Gut microbes are a fascinating subject that has recently gained the attention of scientists due to their importance in maintaining gut health in living beings. Preliminary studies have found an interdependent relationship between gut microbiota and the host and its role in preserving energy equilibrium in mammals.
Gut bacteria and their host benefit from each other. Gut microbiota uses the nutrients absorbed by the host to thrive upon it and produce microbiota-derived metabolites, which helps the host ATP production in the colon.
Why is gut microbiota important? (featured snippet)
- Gut microbes produce metabolites that help in energy homeostasis in humans.
- These microbiota have shows anti-hypertensive properties.
- Ongoing research suggests a possibility of manipulating the composition of gut microbes to prevent obesity, diabetes and other cardiovascular disorders.
- Gut health facilitates digestion and regularizes bowel movements.
- The live culture found inside our guts helps prevent gastrointestinal disorder.
Moreover, the metabolites derived from gut microbiota interact with the host’s cellular bioenergetic process resulting in alterations in the microbiota’s composition and reducing the chances of developing metabolic diseases and their effects on the host’s cardiovascular health.
These metabolites that interact with the bioenergetics can have results varying from maintaining one’s cardiometabolic health to managing hypertension and other chronic illnesses such as obesity and diabetes.
Short-chain fatty acids and trimethylamine help in improving cardiometabolic health and streamlining their processes. Hydrogen sulfide and nitrite metabolites have been proven to be equipped with anti-hypertensive properties.
What does this mean for humans?
The ongoing studies combined with the available data indicate that gut microbiota and metabolites can be manipulated by following a new approach that can help treat obesity, hypertension and type 2 diabetes. Gut bacteria have physiological and pathological effects on our health, affecting our bioenergetics and the chances of developing cardiometabolic disorders.
The mortality and morbidity rates indicate metabolic diseases and their cardiovascular complications as the primary cause. There has been a drastic transformation in dietary patterns and the way it affects gut microbiota.
With the times changing, our eating habits have undergone a massive change. Our consumption patterns have shifted towards a high saturated fat diet containing simple carbohydrates and an abundance of salt. Our sedentary lifestyle aids in disrupting the energy balance in humans leading to chronic illnesses such as diabetes, obesity, hypertension, and cardiovascular conditions.
The inactive lifestyle combined with poor eating habits leads to metabolic and other lifestyle-related disorders. The human gut is home to a complex microbial community consisting of bacteria, archaea, fungi, helminths, and protozoa. It is a biome whose composition is dependent on factors such as mode of delivery, diet, geography, and other environmental factors.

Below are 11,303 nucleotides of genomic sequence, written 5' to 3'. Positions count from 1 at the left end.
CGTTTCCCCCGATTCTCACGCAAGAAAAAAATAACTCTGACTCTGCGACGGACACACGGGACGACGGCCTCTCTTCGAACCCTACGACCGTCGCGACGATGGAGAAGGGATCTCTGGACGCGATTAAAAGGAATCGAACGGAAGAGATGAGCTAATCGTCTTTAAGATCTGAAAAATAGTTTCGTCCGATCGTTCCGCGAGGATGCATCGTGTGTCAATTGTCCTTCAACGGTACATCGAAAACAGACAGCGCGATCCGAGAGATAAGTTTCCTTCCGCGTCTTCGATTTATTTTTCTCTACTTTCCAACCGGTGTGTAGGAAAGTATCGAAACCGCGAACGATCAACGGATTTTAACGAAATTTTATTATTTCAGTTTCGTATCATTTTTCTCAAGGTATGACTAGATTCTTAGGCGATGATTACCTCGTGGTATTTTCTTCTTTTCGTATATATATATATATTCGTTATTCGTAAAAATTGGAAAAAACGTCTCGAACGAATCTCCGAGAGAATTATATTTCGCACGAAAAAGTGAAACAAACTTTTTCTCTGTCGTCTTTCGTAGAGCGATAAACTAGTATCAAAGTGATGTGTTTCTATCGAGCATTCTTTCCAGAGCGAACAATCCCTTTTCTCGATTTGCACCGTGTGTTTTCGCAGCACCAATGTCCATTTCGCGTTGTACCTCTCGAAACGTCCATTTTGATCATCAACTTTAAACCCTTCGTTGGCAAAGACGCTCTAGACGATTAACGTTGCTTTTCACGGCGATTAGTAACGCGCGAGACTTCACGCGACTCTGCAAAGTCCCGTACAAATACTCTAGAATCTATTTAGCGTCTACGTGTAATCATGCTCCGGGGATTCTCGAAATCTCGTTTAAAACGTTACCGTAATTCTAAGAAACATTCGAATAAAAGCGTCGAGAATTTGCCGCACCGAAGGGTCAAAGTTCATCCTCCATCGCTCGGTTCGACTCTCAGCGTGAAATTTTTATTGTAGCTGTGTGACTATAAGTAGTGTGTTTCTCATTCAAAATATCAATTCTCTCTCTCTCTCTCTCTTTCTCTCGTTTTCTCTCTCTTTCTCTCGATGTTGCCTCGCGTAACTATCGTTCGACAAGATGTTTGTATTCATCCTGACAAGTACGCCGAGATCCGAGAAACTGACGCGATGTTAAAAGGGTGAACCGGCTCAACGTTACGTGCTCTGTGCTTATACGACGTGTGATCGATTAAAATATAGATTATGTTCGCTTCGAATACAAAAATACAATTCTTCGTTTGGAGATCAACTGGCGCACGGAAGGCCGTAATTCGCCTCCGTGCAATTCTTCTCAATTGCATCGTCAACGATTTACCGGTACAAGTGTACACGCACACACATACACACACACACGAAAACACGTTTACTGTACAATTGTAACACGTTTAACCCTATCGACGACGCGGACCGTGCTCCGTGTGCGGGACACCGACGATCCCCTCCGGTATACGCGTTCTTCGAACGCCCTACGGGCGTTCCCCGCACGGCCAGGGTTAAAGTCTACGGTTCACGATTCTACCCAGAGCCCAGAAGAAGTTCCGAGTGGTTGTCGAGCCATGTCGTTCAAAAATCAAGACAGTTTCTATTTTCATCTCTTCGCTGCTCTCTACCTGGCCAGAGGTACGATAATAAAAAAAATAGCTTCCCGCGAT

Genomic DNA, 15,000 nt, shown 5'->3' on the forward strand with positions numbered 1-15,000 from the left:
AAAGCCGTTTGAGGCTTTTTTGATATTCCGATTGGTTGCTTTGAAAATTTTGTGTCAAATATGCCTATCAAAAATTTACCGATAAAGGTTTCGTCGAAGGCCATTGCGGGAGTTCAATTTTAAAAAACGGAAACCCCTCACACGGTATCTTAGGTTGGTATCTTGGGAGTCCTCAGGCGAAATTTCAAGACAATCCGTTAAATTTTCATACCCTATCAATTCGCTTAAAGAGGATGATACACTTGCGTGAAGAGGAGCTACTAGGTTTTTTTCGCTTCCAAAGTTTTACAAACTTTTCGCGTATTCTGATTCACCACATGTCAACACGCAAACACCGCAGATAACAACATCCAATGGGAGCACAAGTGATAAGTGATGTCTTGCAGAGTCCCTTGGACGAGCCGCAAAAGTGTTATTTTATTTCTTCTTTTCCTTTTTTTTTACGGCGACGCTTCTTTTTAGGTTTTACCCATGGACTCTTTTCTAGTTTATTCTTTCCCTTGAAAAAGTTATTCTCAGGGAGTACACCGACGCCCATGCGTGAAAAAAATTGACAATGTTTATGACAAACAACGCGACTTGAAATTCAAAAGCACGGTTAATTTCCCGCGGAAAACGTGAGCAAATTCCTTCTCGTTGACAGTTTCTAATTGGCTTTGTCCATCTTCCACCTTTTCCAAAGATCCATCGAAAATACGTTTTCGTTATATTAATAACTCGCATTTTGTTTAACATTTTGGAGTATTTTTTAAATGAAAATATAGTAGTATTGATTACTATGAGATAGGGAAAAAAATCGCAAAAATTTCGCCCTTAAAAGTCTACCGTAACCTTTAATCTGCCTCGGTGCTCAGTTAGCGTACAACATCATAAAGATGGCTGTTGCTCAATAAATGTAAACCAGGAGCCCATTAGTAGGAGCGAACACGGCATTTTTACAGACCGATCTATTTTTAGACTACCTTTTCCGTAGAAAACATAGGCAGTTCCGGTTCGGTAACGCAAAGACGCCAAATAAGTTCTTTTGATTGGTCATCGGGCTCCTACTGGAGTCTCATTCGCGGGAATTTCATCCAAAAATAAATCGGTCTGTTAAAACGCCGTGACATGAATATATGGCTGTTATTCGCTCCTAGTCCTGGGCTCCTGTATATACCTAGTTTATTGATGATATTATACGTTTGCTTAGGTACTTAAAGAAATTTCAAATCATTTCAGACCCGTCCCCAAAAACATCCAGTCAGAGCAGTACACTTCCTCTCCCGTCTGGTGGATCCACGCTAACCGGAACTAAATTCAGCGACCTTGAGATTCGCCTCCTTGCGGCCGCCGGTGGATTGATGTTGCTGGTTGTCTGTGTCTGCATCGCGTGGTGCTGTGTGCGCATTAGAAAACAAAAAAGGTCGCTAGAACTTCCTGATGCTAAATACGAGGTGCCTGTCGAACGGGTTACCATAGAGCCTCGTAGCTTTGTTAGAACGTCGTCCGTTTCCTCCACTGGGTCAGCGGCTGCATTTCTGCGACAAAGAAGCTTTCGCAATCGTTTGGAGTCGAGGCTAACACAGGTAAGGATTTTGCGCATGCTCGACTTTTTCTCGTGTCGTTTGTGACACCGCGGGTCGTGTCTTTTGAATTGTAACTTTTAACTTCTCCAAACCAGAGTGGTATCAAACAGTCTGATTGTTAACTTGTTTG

The host, i.e., Human beings, provide a place for the microbes to grow and reside. In return, gut microbes maintain the energy homeostasis and metabolism of nutrients along with other necessary toxins. The gut microbiota is an endocrine organ responsible for producing essential biologically active compounds.
How Gut Microbiota Affects Medical Conditions
Inactivity leads to excess energy accumulation, leading to cardiometabolic disorders such as obesity or metabolic syndrome. Gut microbes help their hosts regulate energy homeostasis.
The altered composition of gut microbes disturbs energy balance within the body, causing various cardiovascular and metabolic diseases. Let us look at how changes in gut microbes’ composition affect our health.
Obesity and diabetes
- The primary cause of insulin sensitivity is mitochondrial dysfunction causing accumulation of lipids leading to diabetes.
- Studies have shown a relationship between mitochondria, gut mitochondrial metabolites, and diabetic patients who undergo bariatric surgery.
- The flexible nature of the composition of gut microbes and the effect of dietary components leads to the hypothesis that manipulating gut microbiota could enable weight loss or even prevent obesity.
- Using prebiotics, synbiotics, fecal transplants, and other ways to manipulate microbiota composition can facilitate obesity prevention.
- One of the significant signs of metabolic syndrome is high blood pressure.
- Hypertension has been known to increase the risk of diabetes and obesity.
- New data surrounding the role of gut microbes and their effect on overall health suggests the involvement of gut microbes in regulating blood pressure.
- Decreasing gut microbiota with the help of antibiotics can help manipulate blood pressure influenced by genotype.
- Making changes that lead to the fermentation of nutrients by gut microbiota can impact blood pressure. Regulation of expenditure of energy through gut microbiota by-products can help regulate salt sensitivity.
Gut microbes derive their energy by metabolizing dietary substrates and, in the process facilitating redox balance within the host’s body. This process of metabolizing and absorption of nutritional substrates generates numerous by-products.
The primary by-product is the SCFAs, the driving force that fuels the colonic epithelial cells. SCFAs are responsible for regulating the energy balance and maintaining energy equilibrium within the peripheral tissues.
More research is needed to derive a therapeutic plan that utilizes gut microbial interventions efficiently to regulate energy balance in mammals.